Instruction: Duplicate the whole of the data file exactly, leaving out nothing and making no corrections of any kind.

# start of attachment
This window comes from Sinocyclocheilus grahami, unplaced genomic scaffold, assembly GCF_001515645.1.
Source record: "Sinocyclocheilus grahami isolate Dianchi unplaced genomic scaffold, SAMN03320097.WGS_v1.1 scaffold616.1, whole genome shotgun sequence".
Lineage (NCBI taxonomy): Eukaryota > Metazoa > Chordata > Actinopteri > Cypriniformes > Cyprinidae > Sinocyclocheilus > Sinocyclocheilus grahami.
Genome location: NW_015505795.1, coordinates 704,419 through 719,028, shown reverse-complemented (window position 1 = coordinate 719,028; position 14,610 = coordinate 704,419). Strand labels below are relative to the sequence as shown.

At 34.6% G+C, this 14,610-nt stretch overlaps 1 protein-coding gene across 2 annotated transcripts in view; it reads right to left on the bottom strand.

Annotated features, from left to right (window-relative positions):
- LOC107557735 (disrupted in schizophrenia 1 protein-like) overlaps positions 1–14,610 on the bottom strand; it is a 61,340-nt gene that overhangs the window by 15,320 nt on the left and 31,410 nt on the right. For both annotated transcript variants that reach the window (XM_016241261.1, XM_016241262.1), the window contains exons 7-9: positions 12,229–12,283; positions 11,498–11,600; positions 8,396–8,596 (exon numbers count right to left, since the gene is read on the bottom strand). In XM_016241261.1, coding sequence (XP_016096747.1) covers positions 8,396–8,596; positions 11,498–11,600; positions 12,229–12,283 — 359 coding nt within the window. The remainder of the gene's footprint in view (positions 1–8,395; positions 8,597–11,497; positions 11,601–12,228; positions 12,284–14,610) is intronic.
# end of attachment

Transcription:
This window comes from Sinocyclocheilus grahami, unplaced genomic scaffold, assembly GCF_001515645.1.
Source record: "Sinocyclocheilus grahami isolate Dianchi unplaced genomic scaffold, SAMN03320097.WGS_v1.1 scaffold616.1, whole genome shotgun sequence".
Lineage (NCBI taxonomy): Eukaryota > Metazoa > Chordata > Actinopteri > Cypriniformes > Cyprinidae > Sinocyclocheilus > Sinocyclocheilus grahami.
Genome location: NW_015505795.1, coordinates 704,419 through 719,028, shown reverse-complemented (window position 1 = coordinate 719,028; position 14,610 = coordinate 704,419). Strand labels below are relative to the sequence as shown.

At 34.6% G+C, this 14,610-nt stretch overlaps 1 protein-coding gene across 2 annotated transcripts in view; it reads right to left on the bottom strand.

Annotated features, from left to right (window-relative positions):
- LOC107557735 (disrupted in schizophrenia 1 protein-like) overlaps positions 1–14,610 on the bottom strand; it is a 61,340-nt gene that overhangs the window by 15,320 nt on the left and 31,410 nt on the right. For both annotated transcript variants that reach the window (XM_016241261.1, XM_016241262.1), the window contains exons 7-9: positions 12,229–12,283; positions 11,498–11,600; positions 8,396–8,596 (exon numbers count right to left, since the gene is read on the bottom strand). In XM_016241261.1, coding sequence (XP_016096747.1) covers positions 8,396–8,596; positions 11,498–11,600; positions 12,229–12,283 — 359 coding nt within the window. The remainder of the gene's footprint in view (positions 1–8,395; positions 8,597–11,497; positions 11,601–12,228; positions 12,284–14,610) is intronic.